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April is National Gardening Month

Posted By Diquan Edmonds, North Carolina Recreation and Park Association, Monday, April 3, 2017
Updated: Tuesday, March 28, 2017

Happy April! If you did not know, April is National Garden Month. National Garden Month was first celebrated in April of 1987, with President Reagan signing it into a proclamation. The National Gardening Association encourages “everyone to grow gardens, give plants to others, and help beautify our communities.” This wellness blog will detail the importance of gardening, and give your department some great resources to consider using in starting or improving upon a community garden.

To many, gardening is very therapeutic. Research tends to back up this claim. According to the Michigan State University extension, “Gardening has emerged in recent years as a scientifically proven stress reliever.” Additionally, a study done by the Journal of Health Psychology determined gardening gave test subjects a higher decrease in stress levels than reading.

Gardening even has some surprising physical benefits! According to the NCRPA wellness toolkit, “An hour of light gardening can burn as many calories in the average adult as spending an hour walking 3.5 miles. Gardening can increase physical activity in children, and has also been linked to greater physical activity and life satisfaction in seniors.”

The CDC considers gardening a moderate level activity. “Gardening is an excellent way to get physical activity. Active people are less likely than inactive people to be obese or have high blood pressure, type 2 diabetes, osteoporosis, heart disease, stroke, depression, colon cancer, and premature death.”

So far, we have discussed the physical and mental benefits of gardening, but what about all of the nutrition benefits from all of the fresh produce gardening produces? According to, the benefits of gardening are bountiful for the following reasons. First, the food produced from gardening is the freshest you can get. Additionally, people who garden generally eat more fruits and vegetables than people who do not garden.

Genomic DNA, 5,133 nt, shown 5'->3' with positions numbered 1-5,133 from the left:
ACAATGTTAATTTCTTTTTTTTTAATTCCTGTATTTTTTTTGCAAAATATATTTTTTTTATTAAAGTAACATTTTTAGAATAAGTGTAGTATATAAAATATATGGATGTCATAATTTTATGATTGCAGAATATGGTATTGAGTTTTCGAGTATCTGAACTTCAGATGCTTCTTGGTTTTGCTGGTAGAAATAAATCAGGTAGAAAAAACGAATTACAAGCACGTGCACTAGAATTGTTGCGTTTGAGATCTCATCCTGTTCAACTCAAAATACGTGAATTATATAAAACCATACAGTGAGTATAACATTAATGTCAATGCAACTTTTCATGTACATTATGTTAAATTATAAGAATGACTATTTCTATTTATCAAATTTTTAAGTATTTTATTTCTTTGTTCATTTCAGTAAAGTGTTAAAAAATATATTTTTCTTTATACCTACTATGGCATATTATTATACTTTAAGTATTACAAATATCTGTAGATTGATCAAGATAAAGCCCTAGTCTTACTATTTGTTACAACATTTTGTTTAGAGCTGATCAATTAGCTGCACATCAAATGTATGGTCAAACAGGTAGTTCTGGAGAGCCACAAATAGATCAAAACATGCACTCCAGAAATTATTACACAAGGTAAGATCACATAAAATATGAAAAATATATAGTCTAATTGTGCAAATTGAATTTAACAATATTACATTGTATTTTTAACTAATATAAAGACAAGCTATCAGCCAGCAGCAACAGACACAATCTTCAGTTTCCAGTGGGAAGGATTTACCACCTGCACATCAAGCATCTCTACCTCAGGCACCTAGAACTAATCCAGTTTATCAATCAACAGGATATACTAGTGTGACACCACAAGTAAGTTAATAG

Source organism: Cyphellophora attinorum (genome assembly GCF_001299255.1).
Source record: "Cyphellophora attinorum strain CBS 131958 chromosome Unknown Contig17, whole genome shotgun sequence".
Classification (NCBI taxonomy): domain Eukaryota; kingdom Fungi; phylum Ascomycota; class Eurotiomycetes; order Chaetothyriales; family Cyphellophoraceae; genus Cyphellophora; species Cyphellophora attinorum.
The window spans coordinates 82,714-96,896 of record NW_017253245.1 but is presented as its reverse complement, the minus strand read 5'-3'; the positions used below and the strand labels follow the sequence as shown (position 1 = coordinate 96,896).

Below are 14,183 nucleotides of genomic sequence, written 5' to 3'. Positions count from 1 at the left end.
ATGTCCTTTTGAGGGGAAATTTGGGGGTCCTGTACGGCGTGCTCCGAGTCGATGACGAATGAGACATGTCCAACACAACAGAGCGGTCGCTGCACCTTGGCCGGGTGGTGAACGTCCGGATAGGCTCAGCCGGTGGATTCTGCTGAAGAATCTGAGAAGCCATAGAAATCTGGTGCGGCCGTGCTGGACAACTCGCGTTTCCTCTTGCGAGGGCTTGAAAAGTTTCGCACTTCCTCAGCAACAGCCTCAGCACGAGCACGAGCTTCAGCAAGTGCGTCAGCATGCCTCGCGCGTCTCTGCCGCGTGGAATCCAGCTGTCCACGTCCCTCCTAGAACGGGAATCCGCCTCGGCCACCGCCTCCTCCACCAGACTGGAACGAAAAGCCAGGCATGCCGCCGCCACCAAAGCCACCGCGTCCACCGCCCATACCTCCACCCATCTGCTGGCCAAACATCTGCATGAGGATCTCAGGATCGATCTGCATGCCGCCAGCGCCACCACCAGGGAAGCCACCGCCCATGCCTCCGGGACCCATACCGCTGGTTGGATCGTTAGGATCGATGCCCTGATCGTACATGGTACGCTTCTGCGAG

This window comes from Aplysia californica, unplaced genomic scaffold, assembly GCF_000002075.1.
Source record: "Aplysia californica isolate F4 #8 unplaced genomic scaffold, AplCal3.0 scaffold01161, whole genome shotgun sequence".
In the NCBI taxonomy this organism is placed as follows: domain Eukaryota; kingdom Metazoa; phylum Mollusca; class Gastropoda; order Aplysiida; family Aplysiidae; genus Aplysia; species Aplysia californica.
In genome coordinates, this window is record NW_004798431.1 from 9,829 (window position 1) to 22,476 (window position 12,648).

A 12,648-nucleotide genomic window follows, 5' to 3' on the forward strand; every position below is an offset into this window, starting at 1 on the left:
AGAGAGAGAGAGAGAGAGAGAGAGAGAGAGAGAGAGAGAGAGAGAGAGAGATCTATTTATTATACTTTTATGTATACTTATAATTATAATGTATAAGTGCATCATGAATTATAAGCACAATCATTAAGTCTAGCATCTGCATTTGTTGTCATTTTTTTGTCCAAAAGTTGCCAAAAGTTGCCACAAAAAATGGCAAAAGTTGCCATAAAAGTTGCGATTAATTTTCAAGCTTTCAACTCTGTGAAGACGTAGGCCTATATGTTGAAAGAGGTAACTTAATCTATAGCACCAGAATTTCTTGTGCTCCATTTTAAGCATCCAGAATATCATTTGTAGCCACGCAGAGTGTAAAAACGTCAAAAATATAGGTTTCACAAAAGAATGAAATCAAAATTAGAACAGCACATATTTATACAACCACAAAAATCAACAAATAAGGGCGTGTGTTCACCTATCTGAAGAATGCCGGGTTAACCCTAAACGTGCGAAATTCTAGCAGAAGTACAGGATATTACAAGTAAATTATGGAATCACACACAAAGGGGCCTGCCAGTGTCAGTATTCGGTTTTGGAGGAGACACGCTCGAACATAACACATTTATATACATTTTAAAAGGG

Interested in starting a garden in your community? The following resources will give you a great start!

The NCRPA Wellness initiative has a variety of resources regarding starting, maintaining, or improving upon a garden in your community. First, check out this great resource on the NCRPA Toolkit. Additionally, our wellness webinar from February 2016 covered community gardens and offers a lot of good ideas regarding starting, maintaining, and programming from a community garden in Black Mountain, NC.

Additionally, consider this resource from the American Community Garden Association which details 10 Steps to starting a community garden.

Another piece of advice is to reach out to other recreation and park departments throughout the state to hear about their garden programs. There are a number of community gardening programs run by our agencies, and they can offer great advice.

If your department has a successful garden program, I’d love to know about it! Email me at

Until next time,


Tags:  community gardens  ncrpa  ncrpa wellness  Wellness 

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